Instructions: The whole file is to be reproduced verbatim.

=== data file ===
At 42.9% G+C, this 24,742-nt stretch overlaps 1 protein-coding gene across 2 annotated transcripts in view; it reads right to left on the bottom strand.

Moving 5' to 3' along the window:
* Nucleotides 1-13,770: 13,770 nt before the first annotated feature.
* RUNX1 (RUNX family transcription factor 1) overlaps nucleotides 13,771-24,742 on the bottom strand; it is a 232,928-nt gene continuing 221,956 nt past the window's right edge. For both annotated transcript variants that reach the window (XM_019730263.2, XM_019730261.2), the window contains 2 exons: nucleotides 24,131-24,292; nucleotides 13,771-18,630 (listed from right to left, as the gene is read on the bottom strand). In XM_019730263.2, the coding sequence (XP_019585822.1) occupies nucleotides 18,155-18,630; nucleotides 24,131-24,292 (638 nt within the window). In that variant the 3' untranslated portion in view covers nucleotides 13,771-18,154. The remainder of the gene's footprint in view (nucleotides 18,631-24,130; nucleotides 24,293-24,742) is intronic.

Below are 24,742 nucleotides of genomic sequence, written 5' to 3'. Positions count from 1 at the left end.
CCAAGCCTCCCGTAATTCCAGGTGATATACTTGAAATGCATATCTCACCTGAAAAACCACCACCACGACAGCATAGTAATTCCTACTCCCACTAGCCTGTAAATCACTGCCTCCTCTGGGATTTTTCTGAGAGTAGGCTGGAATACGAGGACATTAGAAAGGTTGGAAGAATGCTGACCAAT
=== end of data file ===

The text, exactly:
At 42.9% G+C, this 24,742-nt stretch overlaps 1 protein-coding gene across 2 annotated transcripts in view; it reads right to left on the bottom strand.

Moving 5' to 3' along the window:
* Nucleotides 1-13,770: 13,770 nt before the first annotated feature.
* RUNX1 (RUNX family transcription factor 1) overlaps nucleotides 13,771-24,742 on the bottom strand; it is a 232,928-nt gene continuing 221,956 nt past the window's right edge. For both annotated transcript variants that reach the window (XM_019730263.2, XM_019730261.2), the window contains 2 exons: nucleotides 24,131-24,292; nucleotides 13,771-18,630 (listed from right to left, as the gene is read on the bottom strand). In XM_019730263.2, the coding sequence (XP_019585822.1) occupies nucleotides 18,155-18,630; nucleotides 24,131-24,292 (638 nt within the window). In that variant the 3' untranslated portion in view covers nucleotides 13,771-18,154. The remainder of the gene's footprint in view (nucleotides 18,631-24,130; nucleotides 24,293-24,742) is intronic.

Below are 24,742 nucleotides of genomic sequence, written 5' to 3'. Positions count from 1 at the left end.
CCAAGCCTCCCGTAATTCCAGGTGATATACTTGAAATGCATATCTCACCTGAAAAACCACCACCACGACAGCATAGTAATTCCTACTCCCACTAGCCTGTAAATCACTGCCTCCTCTGGGATTTTTCTGAGAGTAGGCTGGAATACGAGGACATTAGAAAGGTTGGAAGAATGCTGACCAAT